According to one of the mission scientists, Cassini would be capable of making the trip to Uranus. It would be a matter of getting a gravity assist from Titan to fling it out of Saturn's grasp, and then making a long, slow trip to the orbit of Uranus. When it got there, I believe there would not be enough fuel to achieve orbit, so only a flyby lasting a few hours or days would result. The long, slow trip would take more than a decade, and Cassini's nuclear power supply would be near the end of its life when the spacecraft arrived, but it could be done. It might be the fastest way to get a probe to Uranus, and should be seriously considered. It's not the proposal I favor, though. The proposals for the end of Cassini are: 1. Keep orbiting Saturn until control is lost. Bad idea. Because of all the moons, the gravity field is complex, and the end result is likely to be a crash into Titan or another moon, spreading nuclear waste. 2. Crash into Saturn, deliberately. I don't like this, because it has poor science returns, so far as I know. Cassini does not have the instruments to take advantage of the descent into the atmosphere, like the recent Jupiter probe did. 3. Enter orbit around a moon. Cassini has enough fuel to make this work. I favor orbiting Titan. The spacecraft would be stable there for ~50 million years, in an achievable orbit. That's long enough for the Plutonium to decay to lead. Also, photos and other science could continue, both for Titan and for other moons that pass near, for another 20 to 30 years. Finally, Cassini could serve as a radio relay station for a future Titan landing mission, if it is launched soon enough. 4. Enter orbit around Enceledas. This is the most interesting moon, with the best science potential, but Enceledas is small, the orbit would be unstable, and eventually Cassini would either crash into the surface, or break free and later crash into another moon, in a few thousand years. 5. Go to Uranus. Good science potential, and if the probe dies en route, at least its Plutonium is headed for deep space, and is no danger to Saturn's moons. 6. Go to Neptune. Same advantages as the Uranus trip, but it would take up to 40 years, and the odds of surviving the voyage are very low.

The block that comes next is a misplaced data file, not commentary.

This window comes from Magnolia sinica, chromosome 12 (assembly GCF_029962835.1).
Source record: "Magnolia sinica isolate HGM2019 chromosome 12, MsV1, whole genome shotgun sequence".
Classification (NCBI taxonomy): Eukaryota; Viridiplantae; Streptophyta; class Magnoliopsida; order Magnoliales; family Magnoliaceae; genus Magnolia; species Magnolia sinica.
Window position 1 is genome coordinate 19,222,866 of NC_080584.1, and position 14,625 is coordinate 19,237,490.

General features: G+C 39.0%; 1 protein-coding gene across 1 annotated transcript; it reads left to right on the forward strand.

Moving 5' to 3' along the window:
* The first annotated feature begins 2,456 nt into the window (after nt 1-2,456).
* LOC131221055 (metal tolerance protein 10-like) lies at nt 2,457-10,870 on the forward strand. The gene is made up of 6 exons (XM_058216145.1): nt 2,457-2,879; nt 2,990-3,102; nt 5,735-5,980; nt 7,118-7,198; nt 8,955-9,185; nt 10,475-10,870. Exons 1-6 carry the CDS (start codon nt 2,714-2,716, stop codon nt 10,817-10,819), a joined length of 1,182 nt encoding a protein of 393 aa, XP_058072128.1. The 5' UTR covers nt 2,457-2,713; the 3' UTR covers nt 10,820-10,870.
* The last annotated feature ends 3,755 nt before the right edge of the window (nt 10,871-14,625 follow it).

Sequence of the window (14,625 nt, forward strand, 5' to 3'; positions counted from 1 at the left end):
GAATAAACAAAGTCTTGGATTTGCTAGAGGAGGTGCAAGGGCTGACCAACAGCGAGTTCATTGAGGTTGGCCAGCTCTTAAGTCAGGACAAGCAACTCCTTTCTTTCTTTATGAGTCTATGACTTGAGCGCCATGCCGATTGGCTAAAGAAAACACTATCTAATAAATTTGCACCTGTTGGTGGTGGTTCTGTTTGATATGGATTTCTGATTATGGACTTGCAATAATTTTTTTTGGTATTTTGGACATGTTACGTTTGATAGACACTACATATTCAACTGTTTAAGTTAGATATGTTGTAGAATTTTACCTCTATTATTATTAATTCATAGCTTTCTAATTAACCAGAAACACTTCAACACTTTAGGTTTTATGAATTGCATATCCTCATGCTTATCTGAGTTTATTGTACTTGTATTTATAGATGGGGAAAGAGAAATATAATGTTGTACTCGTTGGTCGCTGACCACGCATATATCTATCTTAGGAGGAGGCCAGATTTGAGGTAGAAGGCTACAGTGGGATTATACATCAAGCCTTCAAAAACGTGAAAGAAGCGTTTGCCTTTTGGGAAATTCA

Emily: 08/23/2012 07:59 CDT

Christian: Yes, you may use them. These are full resolution -- in fact, I didn't state it, but they have actually been blown up to 200% their original size. Uranus is far away from Earth, and even Hubble only gets so many pixels across its disk. Frank: It doesn't matter what option you favor, Cassini is crashing in to Saturn in 2017.

Dougforspacexplr: 08/27/2012 07:59 CDT

I think it would be a great idea to have an orbiter around Uranus or Neptune soon as well. The reason I think this it twofold beyond just learning about Uranus or Neptune for themselves in our solar system. Of course astronomers have found many other planets with similiar masses as these planets around other stars and studying Uranus or Neptune in our solar system would help us understand them better as well. Also since there are no super-earths in our solar system and Uranus or Neptune are the mass class of planets just above super-earths, studying Uranus or Neptune in our solar system would help us understand super-earths around other stars better also.